Letter (misdated 1951 but sent in ’41) Weezer wrote to my father a few weeks before his wedding.

My mother was a Baptist. The logistics of getting them hitched by a proper priest in her small Florida town created many a sleepless night for my father’s kin. Heck, the idea of their marrying at all gave them apoplexy. In this day of destination weddings and bachelorette weekends and TV rose ceremonies, it’s easy to look back and laugh at their anxiety, but to Weezer and her family, marriage was more sacrament, less party. The traditions of the Church mattered to them. A lot. And yet, in the end Weezer gave my parents her blessing. She bent the rules for the man she’d raised and loved like a son. Why not for herself?

I googled Paul B. Strickland/Beck and Gregg the other day, and came up empty. I did a search on Ancestry.com and found a possible match in a man born June of 1883, died August 15, 1970. Makes sense. My clearest memories are of visiting Mr. S in a nursing home. Beyond that, no updates, no ancestry leaf-hints. Who was this man my surrogate grandmother loved? I couldn’t let it go. So I went to the downtown library, wrestled long minutes with the microfiche machine, and found his obituary: “Services for Paul B. Strickland, 87, … will be held at Concord Baptist Church at 3 pm.” Baptist. It was also noted Mr. Strickland had resided in Atlanta and that he’d retired as vice president from Beck and Gregg Hardware seven years prior. Retired, at 80. He was survived, as Weezer would be two years later, only by nieces and nephews.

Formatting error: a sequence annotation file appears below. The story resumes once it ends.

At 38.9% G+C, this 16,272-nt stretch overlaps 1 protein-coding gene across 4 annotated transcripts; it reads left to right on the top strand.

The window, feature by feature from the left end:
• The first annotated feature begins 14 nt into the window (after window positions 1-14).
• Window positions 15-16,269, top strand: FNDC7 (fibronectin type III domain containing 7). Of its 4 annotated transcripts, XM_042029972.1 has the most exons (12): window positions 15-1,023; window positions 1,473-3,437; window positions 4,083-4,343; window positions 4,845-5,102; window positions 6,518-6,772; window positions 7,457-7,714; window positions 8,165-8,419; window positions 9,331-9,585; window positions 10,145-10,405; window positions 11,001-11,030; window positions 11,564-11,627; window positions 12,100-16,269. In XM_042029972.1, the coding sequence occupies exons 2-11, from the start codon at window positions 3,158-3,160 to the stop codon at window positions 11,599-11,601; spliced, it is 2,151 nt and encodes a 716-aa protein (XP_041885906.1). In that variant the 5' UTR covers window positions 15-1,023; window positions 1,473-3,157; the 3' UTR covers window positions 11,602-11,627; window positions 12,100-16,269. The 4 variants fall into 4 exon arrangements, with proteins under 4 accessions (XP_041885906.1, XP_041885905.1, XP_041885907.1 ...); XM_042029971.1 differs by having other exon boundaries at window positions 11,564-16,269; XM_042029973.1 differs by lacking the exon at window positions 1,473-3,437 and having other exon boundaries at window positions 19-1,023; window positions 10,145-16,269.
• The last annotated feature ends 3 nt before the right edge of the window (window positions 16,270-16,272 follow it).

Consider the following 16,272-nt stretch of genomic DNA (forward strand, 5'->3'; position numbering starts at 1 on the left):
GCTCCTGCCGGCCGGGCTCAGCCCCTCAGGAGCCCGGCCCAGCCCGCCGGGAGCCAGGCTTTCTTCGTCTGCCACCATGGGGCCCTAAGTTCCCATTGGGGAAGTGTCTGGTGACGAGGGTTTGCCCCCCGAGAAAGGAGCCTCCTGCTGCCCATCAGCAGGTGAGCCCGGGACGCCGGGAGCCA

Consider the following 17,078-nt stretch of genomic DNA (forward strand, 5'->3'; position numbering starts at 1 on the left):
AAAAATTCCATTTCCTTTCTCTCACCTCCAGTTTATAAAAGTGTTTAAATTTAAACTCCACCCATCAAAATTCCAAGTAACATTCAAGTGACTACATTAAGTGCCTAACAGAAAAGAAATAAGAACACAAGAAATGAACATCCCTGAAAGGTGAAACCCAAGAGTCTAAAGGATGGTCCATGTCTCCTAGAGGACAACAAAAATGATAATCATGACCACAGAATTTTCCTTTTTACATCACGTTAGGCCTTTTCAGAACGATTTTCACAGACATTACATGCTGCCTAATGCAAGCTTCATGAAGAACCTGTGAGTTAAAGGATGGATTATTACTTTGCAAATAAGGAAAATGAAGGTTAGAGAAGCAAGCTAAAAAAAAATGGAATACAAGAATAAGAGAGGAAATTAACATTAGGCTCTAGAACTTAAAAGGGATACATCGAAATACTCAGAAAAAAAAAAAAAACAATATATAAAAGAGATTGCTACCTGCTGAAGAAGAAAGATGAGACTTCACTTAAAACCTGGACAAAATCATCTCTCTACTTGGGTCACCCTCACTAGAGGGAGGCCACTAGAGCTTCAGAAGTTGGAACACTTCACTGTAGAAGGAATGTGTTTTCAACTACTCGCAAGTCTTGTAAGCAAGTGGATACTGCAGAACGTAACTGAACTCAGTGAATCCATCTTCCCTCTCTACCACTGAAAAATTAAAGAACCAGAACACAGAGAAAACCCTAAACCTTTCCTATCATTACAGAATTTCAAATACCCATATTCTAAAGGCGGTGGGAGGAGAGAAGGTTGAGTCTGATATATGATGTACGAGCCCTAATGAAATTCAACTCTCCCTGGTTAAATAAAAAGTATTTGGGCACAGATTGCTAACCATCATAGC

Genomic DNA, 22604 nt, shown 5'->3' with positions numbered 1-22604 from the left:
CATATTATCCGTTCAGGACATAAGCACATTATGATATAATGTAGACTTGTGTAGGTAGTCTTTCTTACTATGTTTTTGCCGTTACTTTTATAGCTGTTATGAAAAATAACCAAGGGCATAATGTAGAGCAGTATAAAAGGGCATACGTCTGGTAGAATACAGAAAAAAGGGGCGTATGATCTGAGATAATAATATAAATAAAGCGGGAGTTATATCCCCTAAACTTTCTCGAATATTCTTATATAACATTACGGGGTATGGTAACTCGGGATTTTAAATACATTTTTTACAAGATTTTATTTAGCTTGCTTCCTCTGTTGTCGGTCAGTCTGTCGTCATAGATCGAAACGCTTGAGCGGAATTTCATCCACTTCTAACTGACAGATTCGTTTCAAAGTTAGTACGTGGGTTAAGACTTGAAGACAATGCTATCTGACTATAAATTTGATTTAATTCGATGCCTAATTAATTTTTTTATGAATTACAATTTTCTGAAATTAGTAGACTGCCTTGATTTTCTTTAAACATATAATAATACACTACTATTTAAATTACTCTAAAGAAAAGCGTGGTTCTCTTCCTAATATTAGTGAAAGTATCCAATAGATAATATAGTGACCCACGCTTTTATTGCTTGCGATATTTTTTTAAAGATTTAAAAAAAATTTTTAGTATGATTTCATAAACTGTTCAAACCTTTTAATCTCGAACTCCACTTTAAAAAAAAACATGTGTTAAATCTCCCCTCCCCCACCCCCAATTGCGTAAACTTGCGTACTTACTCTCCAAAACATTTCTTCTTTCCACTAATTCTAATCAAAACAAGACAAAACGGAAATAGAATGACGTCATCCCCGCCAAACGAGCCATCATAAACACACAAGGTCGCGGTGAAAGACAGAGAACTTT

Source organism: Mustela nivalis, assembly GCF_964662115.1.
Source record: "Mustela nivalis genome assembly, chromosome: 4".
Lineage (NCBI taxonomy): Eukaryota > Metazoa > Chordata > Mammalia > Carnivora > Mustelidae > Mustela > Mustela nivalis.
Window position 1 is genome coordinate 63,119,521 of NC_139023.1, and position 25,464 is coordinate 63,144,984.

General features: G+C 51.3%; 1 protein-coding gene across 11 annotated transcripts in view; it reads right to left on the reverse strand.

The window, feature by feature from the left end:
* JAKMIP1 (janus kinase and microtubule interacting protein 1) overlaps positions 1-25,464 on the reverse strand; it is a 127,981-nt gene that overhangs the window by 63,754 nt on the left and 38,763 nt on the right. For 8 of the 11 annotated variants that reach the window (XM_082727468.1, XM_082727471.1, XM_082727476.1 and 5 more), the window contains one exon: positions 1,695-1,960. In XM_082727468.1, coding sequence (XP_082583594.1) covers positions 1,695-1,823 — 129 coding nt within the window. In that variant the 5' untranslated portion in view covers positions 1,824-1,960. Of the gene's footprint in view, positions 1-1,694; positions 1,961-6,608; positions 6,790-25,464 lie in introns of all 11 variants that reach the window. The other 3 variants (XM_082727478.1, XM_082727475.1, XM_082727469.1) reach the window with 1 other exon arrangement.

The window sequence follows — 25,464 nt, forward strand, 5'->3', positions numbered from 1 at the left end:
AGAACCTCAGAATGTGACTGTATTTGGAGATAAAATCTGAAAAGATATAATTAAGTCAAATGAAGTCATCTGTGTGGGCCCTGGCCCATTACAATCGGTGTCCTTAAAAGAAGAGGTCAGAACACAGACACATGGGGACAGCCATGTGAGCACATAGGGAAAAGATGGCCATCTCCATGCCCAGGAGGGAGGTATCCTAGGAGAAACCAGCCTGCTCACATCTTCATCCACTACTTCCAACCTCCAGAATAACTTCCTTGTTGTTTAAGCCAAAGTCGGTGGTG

Late in her spinsterhood, Faulkner’s Emily Grierson finds a sweetheart in Homer Barron, a Yankee foreman on a scalawag-inspired construction project. Some in town are hopeful Emily will marry at last. Others, namely her out-of-town kin, are scandalized by the idea of Emily taking up with a Yankee. Their outrage, perhaps stoked by Emily’s pride, leads to a haunting conclusion some see as a twisted sort of triumph for Emily. Faulkner later said this about his story: “I pitied [Emily], and this was my salute … to a woman you would hand a rose.”

“Mr. PBS says they are Fine Children.”

I don’t pity my Aunt Louise. I admire her. She bound together a splintered young family, supported her sisters, cared for her aging parents. In a time when women didn’t much, she built a career for herself and found fulfillment in it. She lost two sisters far too young and outlived a third. And across town–who knows, maybe just where she wanted him–she had a partner through it all. December, 1949: Weezer writes my father to thank him for sending a Christmas card and a photo of my older siblings. “There is a Santa Claus!” she begins, and goes on to describe the scene in her office when she opened the card: “First Man: ‘Who are those children?’ Weezer: ‘My grandchildren.’ First Lady: ‘Whose children, All three so pretty?’ Weezer: ‘My grandchildren.'” This goes on through another Lady and three Men with like responses before Weezer signs off, with love. Then a PS, as if she just can’t hold it in: “Mr. PBS says they are Fine Children.”

A tip of the hat to your beau, Miss Louise, and a dozen roses to you.